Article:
Sunset on the Rocks, Curbar

Recent Photograph of Sunset on the Rocks (Curbar)

A spectacular photograph taken of the sun setting on Curbar Edge in late 2005, looking north west towards Stoke, and Eyam Moor. This steeply-sloping ‘edge’ would have formed a natural boundary for our prehistoric ancestors, who had established settlements in the uplands beyond during the Bronze Age period - pollen analysis indicates the moorlands were cleared for settlement during 1700-1500BC, and excavations have revealed much activity - of pottery remains, and tools made of stone and flint. The area lower down towards the River Derwent would still have been forested, and would have been avoided for safety.

Archaeological evidence of early dwellings on and around Curbar Edge includes stone foundations of a 20-foot diameter hut, of agriculture - field clearance banks extending over Big Moor, to the east, and of cemeteries, and funerary urns. There is at least one stone circle on Stoke Flat, on the moorland uplands behind nearby Froggatt Edge. Close by too is the stone banked enclosure somewhat poetically named “Swine Sty”

Across the valley, Eyam Moor, seen in the distance on this photograph, has its own share of remains, and its stone circle known as ‘Wet Withens’. More photographs of the prehistoric remains, including those of Wet Withens and Stoke Flat, are available on the website www.megalithic.co.uk.

In more recent times, the nearby Enclosures of the 18th century can be seen on the photograph of Siddall's Fields, during which time the old trackway through “Curbar Gap” was turnpiked (1759).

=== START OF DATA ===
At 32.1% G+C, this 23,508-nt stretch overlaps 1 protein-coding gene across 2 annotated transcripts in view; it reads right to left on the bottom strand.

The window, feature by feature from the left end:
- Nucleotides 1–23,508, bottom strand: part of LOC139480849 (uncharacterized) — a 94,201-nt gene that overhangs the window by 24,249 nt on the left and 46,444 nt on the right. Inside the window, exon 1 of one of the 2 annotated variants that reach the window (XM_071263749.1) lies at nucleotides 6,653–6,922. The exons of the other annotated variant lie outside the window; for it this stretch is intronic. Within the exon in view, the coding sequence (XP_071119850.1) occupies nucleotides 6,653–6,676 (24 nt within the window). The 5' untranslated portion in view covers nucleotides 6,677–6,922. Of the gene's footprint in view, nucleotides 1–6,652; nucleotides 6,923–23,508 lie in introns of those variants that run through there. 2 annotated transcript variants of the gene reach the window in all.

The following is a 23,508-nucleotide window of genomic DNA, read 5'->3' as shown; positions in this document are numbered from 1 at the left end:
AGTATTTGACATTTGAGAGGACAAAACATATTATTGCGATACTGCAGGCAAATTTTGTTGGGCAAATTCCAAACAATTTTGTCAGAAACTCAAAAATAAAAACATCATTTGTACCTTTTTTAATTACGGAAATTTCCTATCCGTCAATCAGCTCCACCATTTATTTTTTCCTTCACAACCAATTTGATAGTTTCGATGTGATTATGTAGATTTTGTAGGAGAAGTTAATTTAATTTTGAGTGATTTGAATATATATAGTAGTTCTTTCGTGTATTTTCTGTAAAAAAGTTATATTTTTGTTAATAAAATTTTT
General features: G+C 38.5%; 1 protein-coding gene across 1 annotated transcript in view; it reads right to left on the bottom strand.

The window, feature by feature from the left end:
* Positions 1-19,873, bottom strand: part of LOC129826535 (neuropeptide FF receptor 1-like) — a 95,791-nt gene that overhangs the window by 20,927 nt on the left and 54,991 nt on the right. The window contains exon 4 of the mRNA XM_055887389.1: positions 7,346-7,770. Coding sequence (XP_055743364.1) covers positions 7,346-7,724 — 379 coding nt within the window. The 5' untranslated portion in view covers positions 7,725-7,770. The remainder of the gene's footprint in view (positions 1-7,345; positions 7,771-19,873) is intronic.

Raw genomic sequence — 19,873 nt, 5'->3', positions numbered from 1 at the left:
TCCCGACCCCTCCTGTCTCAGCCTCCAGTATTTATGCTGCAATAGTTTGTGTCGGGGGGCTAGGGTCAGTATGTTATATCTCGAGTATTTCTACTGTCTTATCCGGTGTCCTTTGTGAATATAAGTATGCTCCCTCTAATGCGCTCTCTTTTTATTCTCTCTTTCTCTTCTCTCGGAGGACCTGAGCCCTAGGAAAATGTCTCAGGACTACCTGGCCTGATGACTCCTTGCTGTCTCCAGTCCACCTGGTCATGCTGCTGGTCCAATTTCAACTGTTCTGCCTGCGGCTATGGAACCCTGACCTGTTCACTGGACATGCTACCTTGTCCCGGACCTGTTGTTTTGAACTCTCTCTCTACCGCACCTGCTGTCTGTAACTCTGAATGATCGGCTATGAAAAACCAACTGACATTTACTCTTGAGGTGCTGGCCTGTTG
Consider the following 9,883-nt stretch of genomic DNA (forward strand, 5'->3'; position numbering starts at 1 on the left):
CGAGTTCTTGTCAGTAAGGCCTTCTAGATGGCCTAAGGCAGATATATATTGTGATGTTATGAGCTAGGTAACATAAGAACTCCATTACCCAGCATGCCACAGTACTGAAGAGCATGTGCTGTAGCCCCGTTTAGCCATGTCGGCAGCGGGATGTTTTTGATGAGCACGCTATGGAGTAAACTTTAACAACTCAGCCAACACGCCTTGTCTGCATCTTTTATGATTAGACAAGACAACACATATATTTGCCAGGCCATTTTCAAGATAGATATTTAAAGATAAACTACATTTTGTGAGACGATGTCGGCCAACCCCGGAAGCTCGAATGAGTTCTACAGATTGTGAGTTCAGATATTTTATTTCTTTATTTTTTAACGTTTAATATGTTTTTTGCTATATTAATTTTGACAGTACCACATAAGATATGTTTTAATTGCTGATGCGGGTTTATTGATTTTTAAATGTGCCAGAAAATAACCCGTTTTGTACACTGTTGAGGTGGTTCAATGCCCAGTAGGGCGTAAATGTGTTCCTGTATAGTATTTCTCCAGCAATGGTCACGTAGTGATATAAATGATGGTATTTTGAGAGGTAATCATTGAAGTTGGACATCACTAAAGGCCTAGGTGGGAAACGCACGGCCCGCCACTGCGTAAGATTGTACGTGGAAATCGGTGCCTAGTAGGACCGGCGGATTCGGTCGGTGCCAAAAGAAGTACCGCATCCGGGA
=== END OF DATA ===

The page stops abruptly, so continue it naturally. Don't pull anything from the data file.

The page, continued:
There appears to be a partially worked millstone, or grindstone in the foreground of the photograph; there are many of these scattered around Peak District moorlands, abandoned where they were worked, when cheaper imports during the nineteenth century led to the collapse of the local industry.

Much later, and since the 1940s, Curbar Edge has become a ‘Mecca’ for rock climbers. The climbs are not for the faint-hearted, so I'm told - obviously not, with names such as ‘Death on a Stick’ and ‘Knockin' on Heaven's Door’!

The photograph quite rightly deserves the commendation it gained in a competition run by ‘Friends of the Peak District’, and I am most grateful to Julie for sharing it with us.

(Information provided by Rosemary Lockie)


Image contributed by Julie Bunting on 12th December 2005.
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